The goal of this event is to provide a spirited, engaging evening of theater that should be as rewarding to the audience as it is to the conference participants who volunteer as actors. The intersection between mathematics and theater has grown substantially in recent years, enough to become an area for scholarly research, but the main thrust of this event will be to create an evening’s entertainment consistent with the mathematics/art theme of Bridges.

Who can participate?

All are welcome and we will do our best to incorporate as many interested people as we can. Previous acting experience would be a valuable asset but it is in no way a requirement for potential readers. If you are interested in performing, get in touch with Steve (abbott@middlebury.edu) and he will provide you with more details.

What kind of play will we do?

The first Bridges Theater Night was held in 2009. The model for that evening was a program of short scenes selected from a wide array of contemporary mathematical plays. In 2010, the Dr. Schaffer and Mr. Stern Dance Ensemble performed a mathematically inspired piece entitled "The Secret Life of Squares." This year the focus returns to dramatic theater. The plan is to focus on a single play – perhaps slightly abridged – and present it in the form of a staged reading. The final choice for the play has not been made, and the decision will partially depend on the collection of people who volunteer to read. For this reason, it would be beneficial to hear from interested actors ahead of time, although there is sure to be some on-site recruiting as well.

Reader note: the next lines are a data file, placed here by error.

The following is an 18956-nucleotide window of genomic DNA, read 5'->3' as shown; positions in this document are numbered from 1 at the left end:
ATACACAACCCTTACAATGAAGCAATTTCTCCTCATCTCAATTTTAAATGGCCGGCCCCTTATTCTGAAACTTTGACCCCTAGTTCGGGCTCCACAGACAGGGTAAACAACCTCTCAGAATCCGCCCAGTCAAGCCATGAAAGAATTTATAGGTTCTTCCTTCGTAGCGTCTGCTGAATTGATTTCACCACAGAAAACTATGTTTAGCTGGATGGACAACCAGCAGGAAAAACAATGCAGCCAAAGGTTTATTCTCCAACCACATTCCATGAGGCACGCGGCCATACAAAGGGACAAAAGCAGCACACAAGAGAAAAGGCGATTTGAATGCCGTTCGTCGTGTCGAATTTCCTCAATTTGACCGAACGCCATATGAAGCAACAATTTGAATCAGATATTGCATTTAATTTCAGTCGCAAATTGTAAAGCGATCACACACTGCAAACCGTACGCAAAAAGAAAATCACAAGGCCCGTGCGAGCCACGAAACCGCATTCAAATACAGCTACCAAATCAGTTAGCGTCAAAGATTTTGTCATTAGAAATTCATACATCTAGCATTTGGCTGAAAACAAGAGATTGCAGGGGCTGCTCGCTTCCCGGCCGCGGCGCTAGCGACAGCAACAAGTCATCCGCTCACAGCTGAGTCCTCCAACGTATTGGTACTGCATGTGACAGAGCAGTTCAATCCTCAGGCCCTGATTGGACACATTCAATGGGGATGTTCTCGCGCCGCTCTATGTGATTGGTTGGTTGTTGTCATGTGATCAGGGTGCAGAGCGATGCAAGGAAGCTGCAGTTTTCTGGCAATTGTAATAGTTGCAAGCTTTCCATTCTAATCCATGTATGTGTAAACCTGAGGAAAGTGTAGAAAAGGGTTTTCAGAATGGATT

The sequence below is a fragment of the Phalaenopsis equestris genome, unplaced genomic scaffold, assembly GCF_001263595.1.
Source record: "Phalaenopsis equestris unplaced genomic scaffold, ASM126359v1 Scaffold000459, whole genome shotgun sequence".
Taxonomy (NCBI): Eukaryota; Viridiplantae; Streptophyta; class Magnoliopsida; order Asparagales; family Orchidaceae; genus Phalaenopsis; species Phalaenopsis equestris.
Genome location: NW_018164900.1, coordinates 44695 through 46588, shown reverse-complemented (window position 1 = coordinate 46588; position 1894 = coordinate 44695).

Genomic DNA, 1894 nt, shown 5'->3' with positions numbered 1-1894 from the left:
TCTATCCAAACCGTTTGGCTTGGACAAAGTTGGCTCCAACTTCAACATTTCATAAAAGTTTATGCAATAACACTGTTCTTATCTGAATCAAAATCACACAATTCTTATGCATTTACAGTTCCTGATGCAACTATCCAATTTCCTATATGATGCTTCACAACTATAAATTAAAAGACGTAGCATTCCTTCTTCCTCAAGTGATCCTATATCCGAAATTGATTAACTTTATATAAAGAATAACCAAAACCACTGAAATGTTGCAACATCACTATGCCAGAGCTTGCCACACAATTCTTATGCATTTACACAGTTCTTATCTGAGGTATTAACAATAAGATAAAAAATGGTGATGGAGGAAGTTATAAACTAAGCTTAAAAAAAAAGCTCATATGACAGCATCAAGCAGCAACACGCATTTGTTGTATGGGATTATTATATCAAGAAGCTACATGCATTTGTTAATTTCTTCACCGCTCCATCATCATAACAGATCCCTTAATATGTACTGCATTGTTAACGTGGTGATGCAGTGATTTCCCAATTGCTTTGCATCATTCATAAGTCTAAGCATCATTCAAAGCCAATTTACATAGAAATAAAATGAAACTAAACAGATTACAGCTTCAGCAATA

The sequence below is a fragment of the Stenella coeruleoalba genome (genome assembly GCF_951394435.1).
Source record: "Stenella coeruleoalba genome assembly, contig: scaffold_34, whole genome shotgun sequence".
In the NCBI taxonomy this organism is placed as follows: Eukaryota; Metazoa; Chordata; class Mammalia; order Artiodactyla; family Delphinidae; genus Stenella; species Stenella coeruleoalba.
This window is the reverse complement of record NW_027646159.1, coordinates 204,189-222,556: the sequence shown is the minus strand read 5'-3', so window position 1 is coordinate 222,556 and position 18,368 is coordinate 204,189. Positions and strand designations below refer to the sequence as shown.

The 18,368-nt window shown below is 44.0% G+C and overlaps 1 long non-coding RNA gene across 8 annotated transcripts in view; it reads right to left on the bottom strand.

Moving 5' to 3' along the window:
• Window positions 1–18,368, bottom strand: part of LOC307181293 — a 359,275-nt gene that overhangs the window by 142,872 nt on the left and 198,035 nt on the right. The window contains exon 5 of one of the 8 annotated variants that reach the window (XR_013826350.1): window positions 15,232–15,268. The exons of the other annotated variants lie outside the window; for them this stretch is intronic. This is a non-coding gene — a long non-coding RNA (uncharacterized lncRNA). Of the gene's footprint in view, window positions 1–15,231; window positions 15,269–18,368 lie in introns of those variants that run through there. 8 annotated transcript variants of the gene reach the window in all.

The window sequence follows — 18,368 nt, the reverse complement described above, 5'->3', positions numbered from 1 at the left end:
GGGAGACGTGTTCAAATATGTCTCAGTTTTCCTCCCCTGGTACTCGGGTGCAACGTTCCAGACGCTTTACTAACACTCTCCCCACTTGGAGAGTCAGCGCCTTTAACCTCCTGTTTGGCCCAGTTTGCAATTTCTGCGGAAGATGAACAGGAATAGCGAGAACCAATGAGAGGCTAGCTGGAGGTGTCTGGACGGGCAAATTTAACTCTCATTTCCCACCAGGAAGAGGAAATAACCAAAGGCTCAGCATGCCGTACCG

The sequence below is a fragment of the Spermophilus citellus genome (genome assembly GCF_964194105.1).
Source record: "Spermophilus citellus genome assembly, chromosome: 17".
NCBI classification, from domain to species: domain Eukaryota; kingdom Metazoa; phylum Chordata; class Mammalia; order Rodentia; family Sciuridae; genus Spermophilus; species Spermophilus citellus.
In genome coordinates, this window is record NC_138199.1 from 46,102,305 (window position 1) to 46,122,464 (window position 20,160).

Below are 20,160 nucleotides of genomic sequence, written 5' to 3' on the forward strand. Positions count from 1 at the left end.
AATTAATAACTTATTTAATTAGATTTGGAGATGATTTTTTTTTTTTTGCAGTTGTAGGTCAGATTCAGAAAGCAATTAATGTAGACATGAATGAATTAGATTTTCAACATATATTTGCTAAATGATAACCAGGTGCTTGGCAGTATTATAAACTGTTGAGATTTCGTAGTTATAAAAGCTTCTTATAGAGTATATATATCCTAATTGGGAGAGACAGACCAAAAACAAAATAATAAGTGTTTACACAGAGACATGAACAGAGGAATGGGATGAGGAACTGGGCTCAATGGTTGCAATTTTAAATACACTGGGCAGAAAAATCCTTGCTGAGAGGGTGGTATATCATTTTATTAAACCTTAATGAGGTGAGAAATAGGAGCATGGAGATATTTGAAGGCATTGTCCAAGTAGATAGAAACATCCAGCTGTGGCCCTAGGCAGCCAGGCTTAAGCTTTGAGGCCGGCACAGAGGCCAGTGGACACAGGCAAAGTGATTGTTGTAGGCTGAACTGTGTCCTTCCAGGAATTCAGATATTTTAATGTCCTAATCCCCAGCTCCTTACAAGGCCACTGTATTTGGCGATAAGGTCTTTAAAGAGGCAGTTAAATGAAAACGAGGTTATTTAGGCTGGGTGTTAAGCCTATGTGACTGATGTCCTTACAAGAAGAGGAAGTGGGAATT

What kinds of math plays are out there?

There are really all sorts. The success of Tom Stoppard's Arcadia in the early 90s shattered the conception that mathematics represented an off-limits part of the intellectual spectrum for playwrights interested in writing for a popular audience. Since Arcadia, a host of successful plays have emerged that deal with mathematics and mathematicians in thoughtful and creative ways. Some of the most well-known examples are Copenhagen by Michael Frayn (2001 Tony Award for Best Play). Beyond these highly celebrated scripts, one can find a rich array of plays that are perhaps even more authentically mathematical. The 2009 Theater Night included scenes from The Five Hysterical Girls Theorem by Rinne Groff, Lovesong of the Electric Bear by Snoo Wilson, and A Disappearing Number by a London based company called Complicite which won the 2008 Olivier Award for Best Play.

Who is the organizer?

Steve Abbott is a professor of mathematics at Middlebury College. For the past eight years he has been collaborating with a colleague in the theater department on an ever-evolving course, most recently titled "Mathematics and Science as Art in Contemporary Theater". Steve writes regularly about happenings in theater and mathematics, especially in Math Horizons where he is currently serving as coeditor (with fellow 2011 Bridges attendee Bruce Torrence) For the 2010 2011 academic year, Steve is on sabbatical in Cambridge, England looking further into the intersections between theater and mathematics.